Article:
"Andrew was in the NICU for three weeks, struggling to make it, and here we are," said Mike, who has three boys, including older son Christian. "Andrew for three weeks, Matty for five weeks. Matty actually died the day he was born and they had to bring him back."
Andrew started out at BK Gymnastics in West Babylon under coach Kieran Krowl and won a Junior Olympic national floor exercise title in 2013 before concentrating on diving.
His diving days stem from a chance encounter. Capobianco was 10 and on a school trip to the Newbridge Road Park pool in Bellmore in 2010. He said the diving coach there, Lauren Murphy, spotted him "playing around on the diving boards and invited me to join the diving team for that summer."
That led to George Taylor III entering his life.
The former Marine and college diver built a strong foundation across two years as Capobianco’s coach with the East Meadow-based Long Island Divers U.S. and AAU club team and the Wantagh High School team.
Capobianco struck gold in his first national meet, winning as an 11-year-old at junior age-group nationals in Tennessee in 2011. In 2012, Taylor predicted an Olympic future.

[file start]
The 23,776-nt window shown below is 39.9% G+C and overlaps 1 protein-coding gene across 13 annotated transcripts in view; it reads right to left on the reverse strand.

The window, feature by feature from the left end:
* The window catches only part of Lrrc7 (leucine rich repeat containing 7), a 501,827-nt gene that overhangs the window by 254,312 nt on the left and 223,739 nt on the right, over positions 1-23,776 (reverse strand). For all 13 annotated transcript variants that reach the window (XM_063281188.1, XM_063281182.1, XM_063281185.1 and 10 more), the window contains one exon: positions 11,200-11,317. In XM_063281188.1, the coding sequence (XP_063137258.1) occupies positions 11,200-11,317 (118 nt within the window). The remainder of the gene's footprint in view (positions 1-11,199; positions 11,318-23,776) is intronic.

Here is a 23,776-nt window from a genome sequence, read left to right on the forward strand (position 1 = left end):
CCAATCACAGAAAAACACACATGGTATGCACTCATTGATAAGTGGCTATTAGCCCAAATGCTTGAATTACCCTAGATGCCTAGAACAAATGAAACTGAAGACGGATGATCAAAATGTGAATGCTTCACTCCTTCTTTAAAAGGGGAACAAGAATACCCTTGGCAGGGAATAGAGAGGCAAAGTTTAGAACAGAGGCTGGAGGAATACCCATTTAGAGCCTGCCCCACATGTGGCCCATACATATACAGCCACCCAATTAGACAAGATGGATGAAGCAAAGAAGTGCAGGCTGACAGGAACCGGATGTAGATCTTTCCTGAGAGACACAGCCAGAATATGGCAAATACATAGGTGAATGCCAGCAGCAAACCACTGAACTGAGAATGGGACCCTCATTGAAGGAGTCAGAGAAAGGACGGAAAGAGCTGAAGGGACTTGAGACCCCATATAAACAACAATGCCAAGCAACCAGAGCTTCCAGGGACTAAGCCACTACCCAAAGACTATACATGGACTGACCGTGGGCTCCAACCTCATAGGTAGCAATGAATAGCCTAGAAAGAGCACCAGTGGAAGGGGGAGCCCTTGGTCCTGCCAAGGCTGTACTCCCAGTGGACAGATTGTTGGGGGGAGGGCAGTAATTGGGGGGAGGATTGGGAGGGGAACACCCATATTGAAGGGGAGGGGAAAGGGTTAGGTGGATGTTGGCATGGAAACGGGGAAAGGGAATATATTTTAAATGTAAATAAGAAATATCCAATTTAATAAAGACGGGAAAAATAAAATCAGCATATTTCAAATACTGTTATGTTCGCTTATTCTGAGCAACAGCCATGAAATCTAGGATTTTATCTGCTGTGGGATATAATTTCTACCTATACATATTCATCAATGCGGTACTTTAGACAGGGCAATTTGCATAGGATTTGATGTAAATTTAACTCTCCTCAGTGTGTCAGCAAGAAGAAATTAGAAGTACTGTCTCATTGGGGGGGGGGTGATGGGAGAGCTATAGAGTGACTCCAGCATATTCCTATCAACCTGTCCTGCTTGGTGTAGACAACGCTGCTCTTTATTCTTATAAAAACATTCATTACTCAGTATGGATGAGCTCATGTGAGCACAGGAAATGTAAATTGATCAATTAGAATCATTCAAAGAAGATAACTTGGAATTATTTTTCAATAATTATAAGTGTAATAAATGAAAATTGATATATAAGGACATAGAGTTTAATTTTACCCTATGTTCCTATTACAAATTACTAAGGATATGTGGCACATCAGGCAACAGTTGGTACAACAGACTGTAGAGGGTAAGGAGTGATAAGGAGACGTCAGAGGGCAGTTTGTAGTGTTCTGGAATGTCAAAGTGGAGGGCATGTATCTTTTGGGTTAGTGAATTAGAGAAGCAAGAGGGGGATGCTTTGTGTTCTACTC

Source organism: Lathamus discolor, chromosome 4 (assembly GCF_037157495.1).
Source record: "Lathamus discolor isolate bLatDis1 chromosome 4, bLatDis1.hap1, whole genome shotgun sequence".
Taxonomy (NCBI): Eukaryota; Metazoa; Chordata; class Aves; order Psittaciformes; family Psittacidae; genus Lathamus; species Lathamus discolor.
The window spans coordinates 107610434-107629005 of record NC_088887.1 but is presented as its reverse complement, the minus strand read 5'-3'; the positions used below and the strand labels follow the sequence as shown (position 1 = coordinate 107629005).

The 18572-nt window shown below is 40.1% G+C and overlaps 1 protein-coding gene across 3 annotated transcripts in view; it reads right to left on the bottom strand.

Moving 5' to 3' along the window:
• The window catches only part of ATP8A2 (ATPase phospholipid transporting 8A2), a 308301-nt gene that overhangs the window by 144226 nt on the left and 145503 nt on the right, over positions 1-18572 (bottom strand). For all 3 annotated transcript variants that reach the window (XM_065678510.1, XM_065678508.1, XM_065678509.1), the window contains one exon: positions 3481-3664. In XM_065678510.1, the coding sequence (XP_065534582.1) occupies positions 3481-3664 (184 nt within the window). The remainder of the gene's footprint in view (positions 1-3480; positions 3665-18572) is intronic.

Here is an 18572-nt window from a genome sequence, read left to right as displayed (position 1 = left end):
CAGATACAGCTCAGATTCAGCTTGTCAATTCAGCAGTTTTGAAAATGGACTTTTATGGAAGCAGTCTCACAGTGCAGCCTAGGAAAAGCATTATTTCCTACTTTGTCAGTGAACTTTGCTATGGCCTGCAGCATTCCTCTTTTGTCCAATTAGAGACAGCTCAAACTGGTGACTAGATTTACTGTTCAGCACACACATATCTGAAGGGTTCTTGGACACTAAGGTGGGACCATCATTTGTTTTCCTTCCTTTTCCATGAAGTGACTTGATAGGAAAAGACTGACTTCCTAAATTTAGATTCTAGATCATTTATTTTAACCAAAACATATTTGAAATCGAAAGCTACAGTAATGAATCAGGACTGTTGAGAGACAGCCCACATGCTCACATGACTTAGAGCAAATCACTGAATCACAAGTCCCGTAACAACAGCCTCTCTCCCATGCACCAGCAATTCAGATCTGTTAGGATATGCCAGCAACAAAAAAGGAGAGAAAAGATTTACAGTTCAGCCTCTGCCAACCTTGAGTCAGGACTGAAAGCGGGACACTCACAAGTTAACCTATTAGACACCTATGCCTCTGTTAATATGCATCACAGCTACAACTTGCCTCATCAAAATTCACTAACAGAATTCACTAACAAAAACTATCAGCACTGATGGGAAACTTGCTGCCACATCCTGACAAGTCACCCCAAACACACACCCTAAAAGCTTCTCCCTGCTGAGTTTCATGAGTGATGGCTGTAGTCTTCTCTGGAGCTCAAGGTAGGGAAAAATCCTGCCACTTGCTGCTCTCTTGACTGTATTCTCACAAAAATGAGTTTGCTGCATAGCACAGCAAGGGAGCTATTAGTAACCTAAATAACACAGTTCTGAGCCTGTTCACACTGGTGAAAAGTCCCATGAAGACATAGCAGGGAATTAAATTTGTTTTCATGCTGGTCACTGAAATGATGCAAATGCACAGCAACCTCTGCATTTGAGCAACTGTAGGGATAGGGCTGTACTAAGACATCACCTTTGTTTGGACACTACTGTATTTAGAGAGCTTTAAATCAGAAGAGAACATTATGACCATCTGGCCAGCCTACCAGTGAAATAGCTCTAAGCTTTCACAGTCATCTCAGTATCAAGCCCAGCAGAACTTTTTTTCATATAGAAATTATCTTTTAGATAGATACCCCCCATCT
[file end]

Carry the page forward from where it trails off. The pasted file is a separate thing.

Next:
It was with Wantagh in February of 2012 when Capobianco became the first seventh-grader to win the Nassau County championship. His score broke the county record. Then he repeated as an eighth-grader. He beat his record that season, too.
"He was just an easy kid to coach," Taylor said. "The kid had such great form and was so focused."
Then he moved.
"When Andrew left, I actually found a nice spot and I actually cried," Taylor said. "Good tears, though. I said, ‘I can’t believe it.’ "
Capobianco won two North Carolina state titles with Holly Springs High and competed for the Duke Diving Club under coaches Katie Hazelton and Nunzio Esposto. Now Capobianco is a seven-time All-American and two-time Big Ten Diver of the Year with Indiana. His second NCAA individual 3-meter title came as a redshirt junior this year.
In late 2018, Hoosiers and Olympic diving coach Drew Johansen paired him with Hixon, a synchro silver winner at Rio in 2016 with Sam Dorman, who retired. Hixon and Capobianco quickly clicked. They teamed for a bronze at the 2019 Pan American Games.
"I feel like I am the bridge with two great divers," Hixon said last month at the Trials.
Capobianco has usually trained six hours a day for six days a week the last four years at Indiana. He will try to make it pay off in gold.